When Monitoring a Behavior Makes it Worse

I’ve been doing some idle life-logging experimentation for the past two months with a Google Form and some simple Matlab analysis (project repo here). It was partly motivated by trying to operationalize some of my thinking around habit formation and falling off the wagon/getting back on, and partly by the vague idea that I might in the future unbundle Tempo into small idea chunks and rebundle those into an app, instead of writing a second edition.

In the two months, I learned a few interesting lessons big and small. Some were about the right way to log and analyze behaviors, others were about the nature of behaviors and habits themselves. All very interesting.

But perhaps the most interesting thing I learned was about the very idea of monitoring behaviors (with anything from a diary to an app) is that if you measure a behavior, it generally gets worse before it gets better, if it gets better at all.

Kinda like if you think too much about how you work the brake and accelerator while driving, you’ll suddenly start fumbling/jerking awkwardly like a student driver.

I think there are two things going on here:

  1. When you bring up any habit for conscious inspection with a tool, you regress from unconscious competence to conscious incompetence (see shu-ha-ri). This happens because most of your later mastery is unconscious, and paying conscious attention to what you’re doing suspends the unconscious parts.
  2. When the habit is a creative habit, there is an additional factor. For an uncreative habit, feedback of error via inspection or monitoring triggers dumb corrective actions. If you’re drifting out of your lane and your fancy new car beeps, you just steer back in. But if your monitoring is telling you that your “hit rate” for successful blog posts as a fraction of all blog posts is falling, there is no obvious action you can take to fix it. So being sensitized to the gap just increases anxiety, which makes performance worse.

The first is a manageable problem in a thoughtfully designed tool that foregrounds and manages the trade-off by setting the right expectations: “warning: this logging/monitoring app will make things worse before it makes it better, like any skill-learning aid.”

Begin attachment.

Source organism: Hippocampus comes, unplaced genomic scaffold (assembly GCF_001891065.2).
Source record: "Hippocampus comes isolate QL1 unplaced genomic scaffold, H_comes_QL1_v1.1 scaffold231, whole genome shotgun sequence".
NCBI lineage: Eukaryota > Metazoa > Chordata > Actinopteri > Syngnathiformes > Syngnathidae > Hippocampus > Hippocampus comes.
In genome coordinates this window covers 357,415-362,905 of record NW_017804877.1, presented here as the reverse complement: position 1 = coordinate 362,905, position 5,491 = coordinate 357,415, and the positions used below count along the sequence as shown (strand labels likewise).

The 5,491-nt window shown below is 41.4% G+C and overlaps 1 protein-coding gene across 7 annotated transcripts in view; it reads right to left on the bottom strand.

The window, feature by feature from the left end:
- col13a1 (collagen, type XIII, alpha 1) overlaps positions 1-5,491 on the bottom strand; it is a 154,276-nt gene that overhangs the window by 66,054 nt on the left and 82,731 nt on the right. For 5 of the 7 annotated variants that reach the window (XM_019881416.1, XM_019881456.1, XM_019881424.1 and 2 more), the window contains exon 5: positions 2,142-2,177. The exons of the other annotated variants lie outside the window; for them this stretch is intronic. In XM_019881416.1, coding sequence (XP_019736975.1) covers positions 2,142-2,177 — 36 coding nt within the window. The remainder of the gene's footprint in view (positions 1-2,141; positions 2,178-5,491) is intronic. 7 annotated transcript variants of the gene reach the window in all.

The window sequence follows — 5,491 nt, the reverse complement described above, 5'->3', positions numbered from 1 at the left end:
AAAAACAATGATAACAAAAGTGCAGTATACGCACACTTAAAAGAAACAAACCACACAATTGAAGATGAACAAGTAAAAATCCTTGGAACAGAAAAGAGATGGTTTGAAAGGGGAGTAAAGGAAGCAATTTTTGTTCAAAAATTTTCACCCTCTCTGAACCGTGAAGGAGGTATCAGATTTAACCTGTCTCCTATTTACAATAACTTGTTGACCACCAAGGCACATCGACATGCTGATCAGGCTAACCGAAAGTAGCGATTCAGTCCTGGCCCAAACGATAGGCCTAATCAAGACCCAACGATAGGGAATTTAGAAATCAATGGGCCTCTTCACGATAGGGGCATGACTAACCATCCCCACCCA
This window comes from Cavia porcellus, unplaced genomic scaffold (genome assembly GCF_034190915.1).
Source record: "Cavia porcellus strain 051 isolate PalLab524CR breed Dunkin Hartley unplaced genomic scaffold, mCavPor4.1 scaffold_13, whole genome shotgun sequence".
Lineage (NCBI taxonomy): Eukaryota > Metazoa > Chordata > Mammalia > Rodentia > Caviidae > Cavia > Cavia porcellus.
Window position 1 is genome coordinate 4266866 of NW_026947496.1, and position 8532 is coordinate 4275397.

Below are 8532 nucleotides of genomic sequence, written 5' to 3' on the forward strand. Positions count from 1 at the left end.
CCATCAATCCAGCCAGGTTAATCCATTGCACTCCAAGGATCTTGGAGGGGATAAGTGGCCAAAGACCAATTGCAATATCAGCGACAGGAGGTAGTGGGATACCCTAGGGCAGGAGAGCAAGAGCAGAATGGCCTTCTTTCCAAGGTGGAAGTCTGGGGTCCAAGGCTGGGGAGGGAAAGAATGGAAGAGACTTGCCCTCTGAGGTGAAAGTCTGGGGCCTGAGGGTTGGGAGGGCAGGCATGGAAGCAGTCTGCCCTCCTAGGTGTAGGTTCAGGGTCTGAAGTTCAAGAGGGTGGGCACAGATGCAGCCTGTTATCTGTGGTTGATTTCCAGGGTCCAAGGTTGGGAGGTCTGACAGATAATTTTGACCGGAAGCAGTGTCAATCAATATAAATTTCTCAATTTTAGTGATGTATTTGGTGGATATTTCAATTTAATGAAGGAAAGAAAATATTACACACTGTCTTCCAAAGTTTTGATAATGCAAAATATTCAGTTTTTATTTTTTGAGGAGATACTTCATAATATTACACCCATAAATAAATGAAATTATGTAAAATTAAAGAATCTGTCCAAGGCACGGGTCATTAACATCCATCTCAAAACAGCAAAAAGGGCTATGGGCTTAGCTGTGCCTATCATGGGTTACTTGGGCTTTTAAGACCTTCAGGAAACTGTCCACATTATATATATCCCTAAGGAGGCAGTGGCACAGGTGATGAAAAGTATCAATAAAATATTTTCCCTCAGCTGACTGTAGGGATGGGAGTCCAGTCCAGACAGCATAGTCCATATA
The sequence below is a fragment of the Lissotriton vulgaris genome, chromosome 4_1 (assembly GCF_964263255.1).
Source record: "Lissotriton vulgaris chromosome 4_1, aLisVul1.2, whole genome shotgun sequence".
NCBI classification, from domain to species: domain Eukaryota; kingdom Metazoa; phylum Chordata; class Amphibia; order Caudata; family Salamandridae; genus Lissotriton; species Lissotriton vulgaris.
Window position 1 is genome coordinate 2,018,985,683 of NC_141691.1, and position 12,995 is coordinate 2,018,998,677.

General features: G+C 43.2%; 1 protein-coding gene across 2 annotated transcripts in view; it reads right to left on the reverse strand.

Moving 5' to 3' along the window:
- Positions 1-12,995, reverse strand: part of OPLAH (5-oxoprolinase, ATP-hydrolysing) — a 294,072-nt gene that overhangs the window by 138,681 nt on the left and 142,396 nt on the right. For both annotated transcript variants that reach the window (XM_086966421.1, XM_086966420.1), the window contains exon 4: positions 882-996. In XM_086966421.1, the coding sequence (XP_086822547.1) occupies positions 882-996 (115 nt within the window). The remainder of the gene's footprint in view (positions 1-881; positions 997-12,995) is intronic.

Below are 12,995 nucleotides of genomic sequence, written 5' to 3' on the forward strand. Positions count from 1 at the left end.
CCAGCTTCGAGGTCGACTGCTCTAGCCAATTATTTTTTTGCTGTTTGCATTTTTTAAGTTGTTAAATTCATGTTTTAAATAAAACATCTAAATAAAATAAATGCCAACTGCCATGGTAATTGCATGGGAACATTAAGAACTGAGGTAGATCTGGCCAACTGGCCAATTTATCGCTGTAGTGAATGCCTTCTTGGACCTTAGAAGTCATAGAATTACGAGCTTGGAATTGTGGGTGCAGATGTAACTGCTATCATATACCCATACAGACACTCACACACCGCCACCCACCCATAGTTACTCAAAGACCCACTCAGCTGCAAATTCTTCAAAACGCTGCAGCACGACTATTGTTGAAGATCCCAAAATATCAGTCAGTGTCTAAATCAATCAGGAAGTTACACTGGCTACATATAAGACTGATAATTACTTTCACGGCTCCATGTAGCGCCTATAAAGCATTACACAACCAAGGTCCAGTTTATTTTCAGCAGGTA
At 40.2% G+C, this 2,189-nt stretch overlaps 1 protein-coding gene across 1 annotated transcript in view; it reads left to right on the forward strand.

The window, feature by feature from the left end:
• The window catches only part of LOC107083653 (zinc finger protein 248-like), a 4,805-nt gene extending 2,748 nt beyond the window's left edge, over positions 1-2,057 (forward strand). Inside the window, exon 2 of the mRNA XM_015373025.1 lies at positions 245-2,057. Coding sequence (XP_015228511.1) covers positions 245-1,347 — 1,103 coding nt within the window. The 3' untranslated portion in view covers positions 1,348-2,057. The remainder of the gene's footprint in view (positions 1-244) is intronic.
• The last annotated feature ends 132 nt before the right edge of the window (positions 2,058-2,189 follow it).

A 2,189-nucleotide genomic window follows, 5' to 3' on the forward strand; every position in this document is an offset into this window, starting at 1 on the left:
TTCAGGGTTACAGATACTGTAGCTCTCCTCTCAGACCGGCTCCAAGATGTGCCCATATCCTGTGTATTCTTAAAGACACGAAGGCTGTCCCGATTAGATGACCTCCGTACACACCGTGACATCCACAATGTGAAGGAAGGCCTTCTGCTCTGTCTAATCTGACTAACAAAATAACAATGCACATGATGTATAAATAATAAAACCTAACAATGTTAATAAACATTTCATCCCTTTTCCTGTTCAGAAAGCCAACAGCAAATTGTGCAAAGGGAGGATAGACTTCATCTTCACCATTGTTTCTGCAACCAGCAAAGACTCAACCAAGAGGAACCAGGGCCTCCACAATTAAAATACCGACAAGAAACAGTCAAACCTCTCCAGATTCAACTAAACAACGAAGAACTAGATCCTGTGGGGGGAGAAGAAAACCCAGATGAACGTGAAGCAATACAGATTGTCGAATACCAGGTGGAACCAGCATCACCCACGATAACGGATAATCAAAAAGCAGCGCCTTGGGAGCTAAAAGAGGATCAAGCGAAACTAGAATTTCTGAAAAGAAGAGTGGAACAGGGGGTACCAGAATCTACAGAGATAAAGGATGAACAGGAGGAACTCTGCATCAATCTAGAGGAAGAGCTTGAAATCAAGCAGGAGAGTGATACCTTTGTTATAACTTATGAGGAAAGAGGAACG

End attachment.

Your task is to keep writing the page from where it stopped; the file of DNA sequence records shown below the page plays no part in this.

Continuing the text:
The second is a much more serious one. When the right response to a feedback error is a creative action, the tradeoff is between knowing more about the “stuck” situation versus heightened anxiety that prevents you from doing much with the data. Arguably, in this regime, the right way to handle the tradeoff is to turn off the monitoring and go open-loop for a while, trusting creative play behaviors to generate an event that unsticks you.

I think this is why common self-improvement goals like weight loss run aground once you hit the existing homeostasis point.  If your body set-point is say 150 lb and you are at 155 lbs due to too much Thanksgiving and Christmas over-eating, the diet-and-exercise routine in response to what you see on the scale everyday is enough to get you back to 150 lb. But if you’re hovering in the noise zone around 150 lbs (say +/- 2 lbs) and want to move the setpoint itself to 140 lbs, you need a creative lifestyle shift.

Watching the scale daily is not helpful in achieving this goal. You need something else.

I am not entirely sure about how to approach this interesting problem, but for starters, I think it’s useful to segment tools and behavior modification projects into two kinds: sustaining projects (no set points need to move, no creativity needed) and disruptive projects (set points need to move, creative insights needed). They are two very different regimes of behavior modification, and inspection/feedback/monitoring tools work very differently in the two regimes.

I believe we fall off the wagon when we have to shift between these regimes.


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  1. Schrödinger figured that out a long time ago Venkat.

    • Nope, this is not quantum uncertainty. I almost made up a Heisenberg-themed title for this post, but decided the metaphor does not map.

      Almost all attempts to map quantum indeterminacy to other things fail because it isn’t what people think it is.